Ask Dan: $250 earphones for $37?!

Date: 24 June 2007
Last modified 03-Dec-2011.


Aus PC Market's selling some very cheap "EC7 Stereo Earphones", which look like an Audio Technica product.

Are these original, and do they come with a warranty? What does "OEM" mean?


"OEM", in the computer industry, usually means a cheaper version of a product that doesn't come with pretty packaging or extras - you don't necessarily get a user manual or driver disk, either - because it's meant to be bought by Original Equipment Manufacturers for assembly into or bundling with something else. I talk about this a bit more in my old letters column here.

Usually, OEM products really are the exact same product, only without the frills.

Sometimes, "OEM" and "clone" and "knock-off" blur together. This appears to be one of those times.

OEM EC7 earphones

These no-brand "EC7" earphones are physically very similar to Audio Technica ATH-EC7 GM earphones, whose distinctive ear-hanger design is supposed to keep them in place without forcing you to jam them into your ears.

EC7 detail

The ones Aus PC gave me to fiddle with actually have the Audio Technica logo on them - and "JAPAN" printed on one of them, though I'm willing to bet that they were actually made in China. They come in a plain plastic bag, with no extras. What you see is what you get.

Genuine Audio Technica EC7s list for $US249.

From Aus PC Market here in Australia, these "EC7s" are $AU44 delivered. That's about $US37.20, as I write this.

They carry Aus PC's usual basic warranties - seven day coverage if they just don't work, and a seven day return-with-10%-restocking-fee period if they work but you don't like them.

If you're hoping for a manufacturer's warranty, you can keep on hoping. If you take them to your local Audio Technica retailer, you may not escape with your life.

Minimal warranty aside, the fact that these things sell for 15% of the price of the branded version makes them look a bit too good to be true. And, indeed, they are. These "EC7s" are not exactly the same as the proper Audio Technicas.

As far as fit and comfort goes, the OEM EC7s are the same, because they're exactly the same size and shape, as far as I can see. You hook them over your ears and wiggle the transducers into your earholes as best you can. And then, as with all earbud-ish headphones, you get to find out whether you're physically compatible with them or not.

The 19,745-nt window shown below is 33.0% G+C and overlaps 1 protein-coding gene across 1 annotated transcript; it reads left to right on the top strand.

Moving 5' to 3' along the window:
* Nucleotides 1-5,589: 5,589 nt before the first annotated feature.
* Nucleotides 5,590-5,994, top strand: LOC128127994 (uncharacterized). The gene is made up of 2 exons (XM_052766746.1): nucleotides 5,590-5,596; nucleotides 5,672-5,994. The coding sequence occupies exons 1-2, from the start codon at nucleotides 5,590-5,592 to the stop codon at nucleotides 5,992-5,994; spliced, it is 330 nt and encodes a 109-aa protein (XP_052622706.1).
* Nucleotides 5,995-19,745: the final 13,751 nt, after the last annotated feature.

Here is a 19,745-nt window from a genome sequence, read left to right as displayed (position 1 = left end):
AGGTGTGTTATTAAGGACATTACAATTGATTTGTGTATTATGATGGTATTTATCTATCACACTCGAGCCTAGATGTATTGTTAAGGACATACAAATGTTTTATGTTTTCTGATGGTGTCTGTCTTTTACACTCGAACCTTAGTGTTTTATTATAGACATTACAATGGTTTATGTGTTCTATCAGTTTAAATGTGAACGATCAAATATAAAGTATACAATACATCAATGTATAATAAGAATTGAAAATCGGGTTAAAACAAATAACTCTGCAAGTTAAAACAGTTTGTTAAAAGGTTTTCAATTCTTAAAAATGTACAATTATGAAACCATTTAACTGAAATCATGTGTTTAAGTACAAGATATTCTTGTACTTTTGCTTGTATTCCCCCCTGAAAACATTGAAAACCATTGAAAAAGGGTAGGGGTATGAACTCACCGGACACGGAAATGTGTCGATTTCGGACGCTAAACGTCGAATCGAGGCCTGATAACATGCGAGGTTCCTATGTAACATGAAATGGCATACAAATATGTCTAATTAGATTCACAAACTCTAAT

EC7 adjustment

There's a lot of adjustability in the EC7 design, with the springy ear-hanger attached to one end of a little bar with a pivot joint, and another pivot joint between the other end of the bar and the earbud itself. It all feels solid and secure; you could believe these things were quite expensive.

Some people think that the EC7 design, regardless of adjustability, starts out uncomfortable and only becomes more so with time. I don't mind 'em that much. No earbud can both seal well across your ear canal and be truly comfortable unless you go for very expensive custom-moulded in-ear units, and I think the EC7 shape strikes a reasonable balance. I'd feel robbed if I'd paid $US249 for this, but for $US40 or less they're comfy enough.

Which brings us to the sound.

I haven't listened to the real EC7s, but I imagine they sound pretty good, if you can manage to get them sealed well across your earholes. I'm also confident in saying that you can buy much better sounding tiny headphones for the money, because no earbuds can compete with the sound quality of a half-decent canalphone. Canalphones start from about $US100 these days.

The EC7 clones sound... well, I've heard worse. They're definitely better than the bundled earbuds that come with cheap music players, and I'd go so far as to say that if you position them just right then they're better than the earbuds that come bundled with iPods, too.

If positioned right, they've got decent bass (for earbuds), and OK treble balance too, neither muffled nor piercing.

There's a quite pronounced midrange resonance, though, giving the characteristic "hollow" sound of cheap headphones the world over. You get used to it over time, but audiophile products these ain't.

Still, there's only so much sound quality you can jam into earbuds. They're inescapably unable to seal into the ears properly, unlike canalphones. But, also unlike canalphones, you can pop them off in a second without causing yourself agonising pain.

If these were ordinary earbuds, without the hook contraption, and they cost $AU44 delivered, I'd tell you not to waste your time. Since they come with the same spiffy design as the real Audio Technicas, though, I think they're not a bad product at all. The ear hangers do work tolerably well, they sound quite good enough for use on the bus or at the gym, and nobody looking at you will be able to tell that you haven't paid big bucks for the genuine article.

Incidentally, there seems to be more than one version of these OEM 'phones out there; the ones someone buys on eBay in Canada may not be the same ones I listened to here in Australia. If you're not paying more than $US40-equivalent, though, I reckon you're getting an OK deal.

Australian shoppers can buy the "EC7" earphones from Aus PC Market.
Click here to order!